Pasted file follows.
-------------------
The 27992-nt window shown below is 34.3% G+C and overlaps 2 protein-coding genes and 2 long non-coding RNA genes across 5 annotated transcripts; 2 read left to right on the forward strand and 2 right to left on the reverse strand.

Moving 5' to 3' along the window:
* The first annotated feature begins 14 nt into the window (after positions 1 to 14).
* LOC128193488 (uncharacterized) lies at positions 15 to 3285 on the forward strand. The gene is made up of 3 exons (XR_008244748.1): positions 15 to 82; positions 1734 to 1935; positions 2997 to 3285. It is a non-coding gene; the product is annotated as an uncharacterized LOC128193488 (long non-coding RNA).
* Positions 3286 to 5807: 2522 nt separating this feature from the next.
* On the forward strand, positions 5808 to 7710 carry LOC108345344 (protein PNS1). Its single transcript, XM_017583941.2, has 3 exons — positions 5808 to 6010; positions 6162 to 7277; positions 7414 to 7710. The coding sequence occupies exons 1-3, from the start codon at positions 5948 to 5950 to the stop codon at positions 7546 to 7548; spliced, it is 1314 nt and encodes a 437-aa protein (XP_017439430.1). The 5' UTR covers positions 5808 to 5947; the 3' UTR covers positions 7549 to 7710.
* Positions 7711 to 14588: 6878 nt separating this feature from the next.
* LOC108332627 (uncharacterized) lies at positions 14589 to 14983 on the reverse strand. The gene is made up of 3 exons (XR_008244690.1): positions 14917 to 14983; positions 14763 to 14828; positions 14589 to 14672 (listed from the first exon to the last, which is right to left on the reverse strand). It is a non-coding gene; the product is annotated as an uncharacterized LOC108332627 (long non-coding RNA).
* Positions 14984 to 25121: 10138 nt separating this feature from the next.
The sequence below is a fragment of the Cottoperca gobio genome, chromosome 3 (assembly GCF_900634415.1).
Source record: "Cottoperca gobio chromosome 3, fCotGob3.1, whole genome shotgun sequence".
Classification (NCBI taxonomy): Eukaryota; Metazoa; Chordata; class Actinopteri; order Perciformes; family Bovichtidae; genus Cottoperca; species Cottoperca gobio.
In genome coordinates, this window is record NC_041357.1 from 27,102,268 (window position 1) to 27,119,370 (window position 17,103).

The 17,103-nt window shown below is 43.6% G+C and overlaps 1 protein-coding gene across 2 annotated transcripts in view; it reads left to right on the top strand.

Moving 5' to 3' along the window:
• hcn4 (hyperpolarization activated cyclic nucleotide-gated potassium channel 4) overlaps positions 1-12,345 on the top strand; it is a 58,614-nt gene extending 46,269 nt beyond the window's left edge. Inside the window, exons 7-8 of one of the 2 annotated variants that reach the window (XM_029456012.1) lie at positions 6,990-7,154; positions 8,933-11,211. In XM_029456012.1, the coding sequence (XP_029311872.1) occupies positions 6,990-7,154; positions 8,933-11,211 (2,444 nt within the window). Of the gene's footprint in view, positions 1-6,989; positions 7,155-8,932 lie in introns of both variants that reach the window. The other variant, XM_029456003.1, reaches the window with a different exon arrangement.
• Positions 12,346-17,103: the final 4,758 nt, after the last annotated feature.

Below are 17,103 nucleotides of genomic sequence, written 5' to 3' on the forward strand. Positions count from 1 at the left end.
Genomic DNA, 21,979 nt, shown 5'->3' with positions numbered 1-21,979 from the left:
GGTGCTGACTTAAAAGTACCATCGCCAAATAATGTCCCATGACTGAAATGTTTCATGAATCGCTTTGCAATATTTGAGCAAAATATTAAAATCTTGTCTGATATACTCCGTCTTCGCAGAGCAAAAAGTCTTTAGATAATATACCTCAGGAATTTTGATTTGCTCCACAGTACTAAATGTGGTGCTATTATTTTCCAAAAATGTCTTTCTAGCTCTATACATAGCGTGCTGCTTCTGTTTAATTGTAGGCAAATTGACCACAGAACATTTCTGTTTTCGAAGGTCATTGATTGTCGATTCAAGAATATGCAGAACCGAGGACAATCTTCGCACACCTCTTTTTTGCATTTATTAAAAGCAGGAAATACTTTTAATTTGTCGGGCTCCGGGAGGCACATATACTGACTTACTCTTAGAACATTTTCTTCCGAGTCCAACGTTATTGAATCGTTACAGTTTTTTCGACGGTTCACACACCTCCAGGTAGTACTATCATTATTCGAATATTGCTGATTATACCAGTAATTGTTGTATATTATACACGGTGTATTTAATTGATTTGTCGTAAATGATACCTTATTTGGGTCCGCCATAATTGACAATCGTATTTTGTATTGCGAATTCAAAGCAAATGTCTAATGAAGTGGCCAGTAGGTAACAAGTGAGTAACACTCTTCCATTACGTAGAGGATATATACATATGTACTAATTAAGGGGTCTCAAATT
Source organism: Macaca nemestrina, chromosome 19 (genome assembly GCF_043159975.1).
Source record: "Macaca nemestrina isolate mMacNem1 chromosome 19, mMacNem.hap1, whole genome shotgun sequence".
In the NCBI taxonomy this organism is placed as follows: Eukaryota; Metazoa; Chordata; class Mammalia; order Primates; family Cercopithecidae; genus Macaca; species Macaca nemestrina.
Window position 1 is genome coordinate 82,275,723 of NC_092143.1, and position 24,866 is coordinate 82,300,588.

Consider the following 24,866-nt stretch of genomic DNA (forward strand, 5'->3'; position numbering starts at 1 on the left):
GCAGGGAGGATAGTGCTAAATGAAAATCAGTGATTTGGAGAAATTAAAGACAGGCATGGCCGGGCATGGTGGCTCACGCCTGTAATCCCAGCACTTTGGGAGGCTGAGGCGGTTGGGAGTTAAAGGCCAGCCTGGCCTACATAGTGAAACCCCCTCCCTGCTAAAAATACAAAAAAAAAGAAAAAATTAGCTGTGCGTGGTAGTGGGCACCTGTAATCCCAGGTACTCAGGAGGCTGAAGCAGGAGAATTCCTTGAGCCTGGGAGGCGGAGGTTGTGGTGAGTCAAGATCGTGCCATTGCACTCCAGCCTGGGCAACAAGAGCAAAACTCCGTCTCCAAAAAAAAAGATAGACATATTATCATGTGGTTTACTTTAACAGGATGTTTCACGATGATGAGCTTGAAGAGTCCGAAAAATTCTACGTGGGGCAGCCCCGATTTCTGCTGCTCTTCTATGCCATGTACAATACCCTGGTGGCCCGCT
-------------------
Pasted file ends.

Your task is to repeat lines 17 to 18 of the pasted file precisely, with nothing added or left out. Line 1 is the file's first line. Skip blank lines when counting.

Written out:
• Positions 12,346-17,103: the final 4,758 nt, after the last annotated feature.

Below are 17,103 nucleotides of genomic sequence, written 5' to 3' on the forward strand. Positions count from 1 at the left end.